In many countries, mudballs are not considered elegant. But dorodango mudballs are beautiful and fun to make. The smooth balls are made by rolling a soil-based mix by hand.
Making dorodango can be very calming, but it is also difficult to make perfectly shaped balls as they are fragile and often crack. It can also be challenging to achieve the desired sheen.
Dorodango made by Kiyoko Miki have the appearance of beautiful jewels. They come in various sizes, and some maintain their earthy texture while others are intricately painted.
“I made improvements to the traditional dorodango-making method to give people more chances to feel the texture of soil,” said Miki, 62.
Since 2007, Miki has served as the head of a jury at an annual dorodango tournament in the city of Tokoname, Japan. Miki, from Yokohama, studied under plasterer Shinkichi Enomoto and makes soil paintings using mud and trowels instead of paint and brushes.
She organizes dorodango classes in which she teaches a traditional plastering technique used on earthen walls. The first step when making dorodango is to prepare the base material by mixing clay-based soil, straw and silica sand. “The mudballs won't get hard unless you use a clay-based soil,” Miki said.
Silica sand prevents the globes from cracking, while straw helps bind the soil and sand together, Miki said. Rolled mudballs are sun-dried for a couple of days and recoated with soil mix several times until their desired form is achieved. When the process is completed, the final shape should be a little larger than you plan as it is rubbed and polished later.
The key to perfect dorodango is to coat the balls with thin layers of soil mix – the same process used when plastering earthen walls. Rolling a large-sized ball from the beginning causes cracks, as the exterior dries quicker than the core. You don't have to make a perfect globe shape in the early stages. Miki uses a glass jar with an opening slightly smaller than the diameter of a dried rolled ball, allowing the dorodango to sit comfortably on the jar. The ball is rolled on the jar mouth, which lightly rubs the ball's surface until it rotates smoothly with no resistance.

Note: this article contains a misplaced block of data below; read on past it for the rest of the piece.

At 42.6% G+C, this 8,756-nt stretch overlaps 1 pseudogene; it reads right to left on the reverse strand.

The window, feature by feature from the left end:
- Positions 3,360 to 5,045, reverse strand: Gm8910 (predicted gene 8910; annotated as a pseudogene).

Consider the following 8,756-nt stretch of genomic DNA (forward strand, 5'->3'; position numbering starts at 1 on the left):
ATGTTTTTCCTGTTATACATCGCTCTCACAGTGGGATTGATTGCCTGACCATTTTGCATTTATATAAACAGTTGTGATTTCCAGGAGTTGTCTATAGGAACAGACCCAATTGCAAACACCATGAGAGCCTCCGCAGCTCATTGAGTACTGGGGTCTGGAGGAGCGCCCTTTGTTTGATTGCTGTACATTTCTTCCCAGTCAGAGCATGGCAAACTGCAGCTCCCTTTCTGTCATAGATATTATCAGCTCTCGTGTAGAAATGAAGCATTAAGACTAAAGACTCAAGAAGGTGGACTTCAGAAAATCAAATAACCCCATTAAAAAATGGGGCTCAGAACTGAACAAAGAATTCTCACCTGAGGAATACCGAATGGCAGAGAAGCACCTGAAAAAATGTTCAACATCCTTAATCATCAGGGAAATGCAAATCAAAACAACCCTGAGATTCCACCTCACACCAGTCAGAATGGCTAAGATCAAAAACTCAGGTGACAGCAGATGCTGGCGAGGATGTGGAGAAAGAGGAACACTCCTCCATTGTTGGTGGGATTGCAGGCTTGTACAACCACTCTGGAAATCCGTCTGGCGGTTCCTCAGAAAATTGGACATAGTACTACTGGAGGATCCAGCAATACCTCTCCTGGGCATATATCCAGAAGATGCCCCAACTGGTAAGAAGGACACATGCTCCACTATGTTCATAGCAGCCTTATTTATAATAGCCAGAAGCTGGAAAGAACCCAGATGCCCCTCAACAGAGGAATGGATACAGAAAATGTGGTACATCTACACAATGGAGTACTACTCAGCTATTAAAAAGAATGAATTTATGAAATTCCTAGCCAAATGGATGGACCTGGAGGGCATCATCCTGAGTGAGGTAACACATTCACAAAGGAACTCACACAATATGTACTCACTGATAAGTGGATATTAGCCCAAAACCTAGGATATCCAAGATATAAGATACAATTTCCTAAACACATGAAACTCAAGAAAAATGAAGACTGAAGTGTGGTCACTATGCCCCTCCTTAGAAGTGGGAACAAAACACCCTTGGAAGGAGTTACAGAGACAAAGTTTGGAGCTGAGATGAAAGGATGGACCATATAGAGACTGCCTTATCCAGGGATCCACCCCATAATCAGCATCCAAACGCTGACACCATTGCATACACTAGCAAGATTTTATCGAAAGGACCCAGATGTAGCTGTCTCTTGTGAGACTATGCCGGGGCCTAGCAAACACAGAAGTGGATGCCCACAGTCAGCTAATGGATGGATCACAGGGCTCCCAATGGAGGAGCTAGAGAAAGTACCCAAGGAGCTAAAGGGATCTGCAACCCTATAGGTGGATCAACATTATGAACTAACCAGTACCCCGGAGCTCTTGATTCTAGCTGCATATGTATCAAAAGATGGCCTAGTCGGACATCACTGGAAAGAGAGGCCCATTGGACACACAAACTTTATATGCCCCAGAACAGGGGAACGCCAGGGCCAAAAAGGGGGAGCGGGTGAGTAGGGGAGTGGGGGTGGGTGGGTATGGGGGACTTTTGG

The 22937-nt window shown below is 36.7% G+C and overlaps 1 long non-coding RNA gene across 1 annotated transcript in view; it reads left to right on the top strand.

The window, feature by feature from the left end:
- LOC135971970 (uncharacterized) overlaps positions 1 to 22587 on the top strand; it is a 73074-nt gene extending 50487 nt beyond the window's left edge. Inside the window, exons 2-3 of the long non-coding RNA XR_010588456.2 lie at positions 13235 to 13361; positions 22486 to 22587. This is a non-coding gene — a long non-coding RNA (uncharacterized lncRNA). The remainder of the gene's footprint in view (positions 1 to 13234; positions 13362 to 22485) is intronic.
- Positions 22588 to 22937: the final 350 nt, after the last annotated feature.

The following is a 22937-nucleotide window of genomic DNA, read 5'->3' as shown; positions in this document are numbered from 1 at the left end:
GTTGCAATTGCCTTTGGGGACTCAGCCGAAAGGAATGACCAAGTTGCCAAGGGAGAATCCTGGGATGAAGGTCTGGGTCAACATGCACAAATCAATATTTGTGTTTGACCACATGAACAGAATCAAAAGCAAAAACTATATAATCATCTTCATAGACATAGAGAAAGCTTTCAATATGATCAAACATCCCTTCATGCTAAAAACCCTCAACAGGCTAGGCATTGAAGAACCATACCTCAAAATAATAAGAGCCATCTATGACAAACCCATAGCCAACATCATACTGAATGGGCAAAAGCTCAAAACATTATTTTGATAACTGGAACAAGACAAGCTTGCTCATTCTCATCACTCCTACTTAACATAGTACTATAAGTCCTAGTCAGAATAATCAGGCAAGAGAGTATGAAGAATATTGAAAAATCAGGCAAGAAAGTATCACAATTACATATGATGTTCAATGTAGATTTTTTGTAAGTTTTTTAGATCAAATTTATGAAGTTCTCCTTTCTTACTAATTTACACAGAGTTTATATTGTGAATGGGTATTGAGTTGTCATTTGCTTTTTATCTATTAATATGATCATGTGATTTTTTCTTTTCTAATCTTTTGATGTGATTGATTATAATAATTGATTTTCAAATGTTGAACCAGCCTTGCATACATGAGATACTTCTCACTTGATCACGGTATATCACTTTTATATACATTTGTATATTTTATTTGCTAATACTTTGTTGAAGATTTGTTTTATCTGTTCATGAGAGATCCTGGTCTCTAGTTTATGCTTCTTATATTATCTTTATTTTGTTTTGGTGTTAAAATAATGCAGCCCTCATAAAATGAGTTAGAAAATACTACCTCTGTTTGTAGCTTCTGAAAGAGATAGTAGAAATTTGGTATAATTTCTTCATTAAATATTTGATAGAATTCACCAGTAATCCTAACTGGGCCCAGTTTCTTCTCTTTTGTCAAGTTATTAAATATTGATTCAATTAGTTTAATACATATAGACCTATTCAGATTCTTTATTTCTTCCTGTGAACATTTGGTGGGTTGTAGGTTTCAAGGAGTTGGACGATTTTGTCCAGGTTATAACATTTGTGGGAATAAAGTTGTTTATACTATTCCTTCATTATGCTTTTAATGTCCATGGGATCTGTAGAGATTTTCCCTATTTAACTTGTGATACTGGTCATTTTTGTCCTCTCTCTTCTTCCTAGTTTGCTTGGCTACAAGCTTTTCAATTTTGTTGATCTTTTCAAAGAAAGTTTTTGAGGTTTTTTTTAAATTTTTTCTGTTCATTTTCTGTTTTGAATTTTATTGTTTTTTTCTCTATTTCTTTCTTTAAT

“The dorodango obtains its spherical shape as the exterior is shaved on the edge of the jar mouth,” she said. Loose straw sticking out from the ball should be burned away by holding the ball with tongs over a stove. The ball should be coated further with a sand-based plaster, a material often used on white walls in Japanese castles.
Balls are colored using other types of soil, or paints. Colour pastes can be made by mixing paints with lime and white clay. Miki demonstrates by applying two coats of paste to a ball. It becomes whitish when it dries, but is not shiny yet.
Polishing for dramatic change
To polish the ball, Miki spreads olive oil over the ball's surface and pressed it on the opening of a small jar, rotating it softly at first and gradually applying pressure on the jar to bring out the shine. “The surface begins to shine as you polish it. It's amazing when you can eventually see your face reflecting on the ball's surface” she said.
Miki recommends polishing the finished balls regularly with a cloth to maintain the sheen. Clay-based soil is available at do-it-yourself stores, and hemp rope can be used in place of straw. “Use whatever you can find instead of buying all the materials at a store,” Miki said. “It's relaxing to touch round objects. You will probably get attached to dorodango that took days to make.”
A finished dorodango can be used as a vase for a single flower. They are suited to be gifts, too, Miki said. She drilled a hole in a dorodango ball and placed a test tube inside to hold the flowers. You should be careful not to crack the ball when using the drill. Make a stable base on the dorodango using a file. Try to choose a spot that will tilt the vase opening slightly to enhance the aesthetic appearance. “Dorodango flower vases in earthlike colors complement wild flowers,” Miki said.
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